2K prove that there are plenty of reasons to return to Rapture.

User Rating: 9 | BioShock 2 PC
There are moments in Bioshock that will live long in the memory, such as the first time I saw the spooky underwater city of Rapture from the safety of the bathysphere, or being forced to take part in Sander Cohen's sick games. There are fewer stand-out moments like these in Bioshock 2, but the moments that do stick with you are so well conceived and unbelievably well-executed, that they surpass those of the original.

The biggest change made to Bioshock 2's gameplay comes from the fact that this time around you're playing as a Big Daddy, but not just any Big Daddy, you play as the first Big Daddy, a prototype called 'Subject Delta'. The way this affects the gameplay is that this time around it allows the player to dual-wield weapons and Plasmid s at the same time, although this can be a bit overwhelming at first (I had to fiddle with the controls until they felt right), it allows much more flowing combat.

In addition to the Leadhead, Spider, and Thuggish Splicers of the first game there are now Brute Splicers, hulking enemies that have absorbed more ADAM than their earlier mentioned counterparts, there are also Big Sisters, these are Little Sisters that have grown up and attempt to 'maintain ecological balance in Rapture', yep, this means you'll have to fight them. You'll usually encounter Big Sisters when you have harvested or rescued all of the Little Sisters in any area, these are some of the best and tensest moments in the game as they are more powerful than any Big Daddy you'll come across.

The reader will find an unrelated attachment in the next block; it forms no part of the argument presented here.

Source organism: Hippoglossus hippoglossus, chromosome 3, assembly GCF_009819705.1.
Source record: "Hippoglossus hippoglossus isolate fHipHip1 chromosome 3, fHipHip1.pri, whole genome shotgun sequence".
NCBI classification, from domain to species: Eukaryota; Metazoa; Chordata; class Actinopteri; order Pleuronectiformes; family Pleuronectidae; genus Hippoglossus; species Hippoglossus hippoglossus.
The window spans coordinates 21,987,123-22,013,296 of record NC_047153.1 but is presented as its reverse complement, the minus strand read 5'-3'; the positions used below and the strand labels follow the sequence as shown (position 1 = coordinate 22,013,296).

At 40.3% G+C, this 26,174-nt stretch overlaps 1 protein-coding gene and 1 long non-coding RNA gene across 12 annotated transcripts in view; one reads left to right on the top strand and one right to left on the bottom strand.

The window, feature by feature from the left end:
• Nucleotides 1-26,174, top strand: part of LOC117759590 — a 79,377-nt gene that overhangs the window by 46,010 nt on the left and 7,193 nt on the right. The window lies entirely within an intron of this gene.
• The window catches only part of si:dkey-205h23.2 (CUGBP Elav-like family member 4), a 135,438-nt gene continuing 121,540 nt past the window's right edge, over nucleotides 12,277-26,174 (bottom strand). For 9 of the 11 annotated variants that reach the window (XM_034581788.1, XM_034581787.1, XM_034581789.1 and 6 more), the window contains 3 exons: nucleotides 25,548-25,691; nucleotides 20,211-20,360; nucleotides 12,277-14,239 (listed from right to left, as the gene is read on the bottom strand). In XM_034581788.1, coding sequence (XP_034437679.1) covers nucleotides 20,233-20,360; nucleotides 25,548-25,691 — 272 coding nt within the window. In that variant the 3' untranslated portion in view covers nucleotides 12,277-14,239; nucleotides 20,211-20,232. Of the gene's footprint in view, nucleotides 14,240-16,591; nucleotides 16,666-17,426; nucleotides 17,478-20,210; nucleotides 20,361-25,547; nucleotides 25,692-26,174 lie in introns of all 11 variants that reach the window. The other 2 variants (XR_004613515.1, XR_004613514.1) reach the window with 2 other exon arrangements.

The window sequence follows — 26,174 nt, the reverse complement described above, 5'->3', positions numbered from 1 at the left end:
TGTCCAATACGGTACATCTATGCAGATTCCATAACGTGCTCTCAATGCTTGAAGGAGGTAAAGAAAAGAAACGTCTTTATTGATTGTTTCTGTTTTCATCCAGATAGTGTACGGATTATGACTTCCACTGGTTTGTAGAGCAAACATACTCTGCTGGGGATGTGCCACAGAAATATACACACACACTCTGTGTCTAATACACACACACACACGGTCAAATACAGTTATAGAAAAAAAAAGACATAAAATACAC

So with all the improvements they've made to the gameplay, surely the story is better too, right? Well, yes and no, there are no crazy plot twists that you'll be running to tell your friends about, but there will always be people that will argue that Bioshock stole it's whole story from System Shock 2. Bioshock 2 does have some great set pieces, but the characters are not as memorable as the ones in Bioshock, for example the main antagonist Sofia Lamb never reaches the same level of menace as Andrew Ryan. Overall the story is more linear and forgettable, that being said there is one particular gameplay twist late in the game which is a stroke of genius in game design.

Graphically the game looks pretty similar to the original with the main improvement being to lighting and textures, but the real star of the show is the audio design, I highly recommend playing with headphones on, whether you're hearing the droplets of water hitting your helmet like a spring shower on a tin roof, maniacal splicers talking to themselves in the next room, or the scream of a Big Sister on the hunt for you, you will be drawn into the atmosphere completely. They really set the bar high for sound design.

I was originally doubtful when it was announced there would be a sequel to Bioshock, as were most people, but when you take into account the improved combat, the solid story, great sound design and the still-creepy atmosphere you got yourself a worthy sequel... Oh, and it has awesome multiplayer.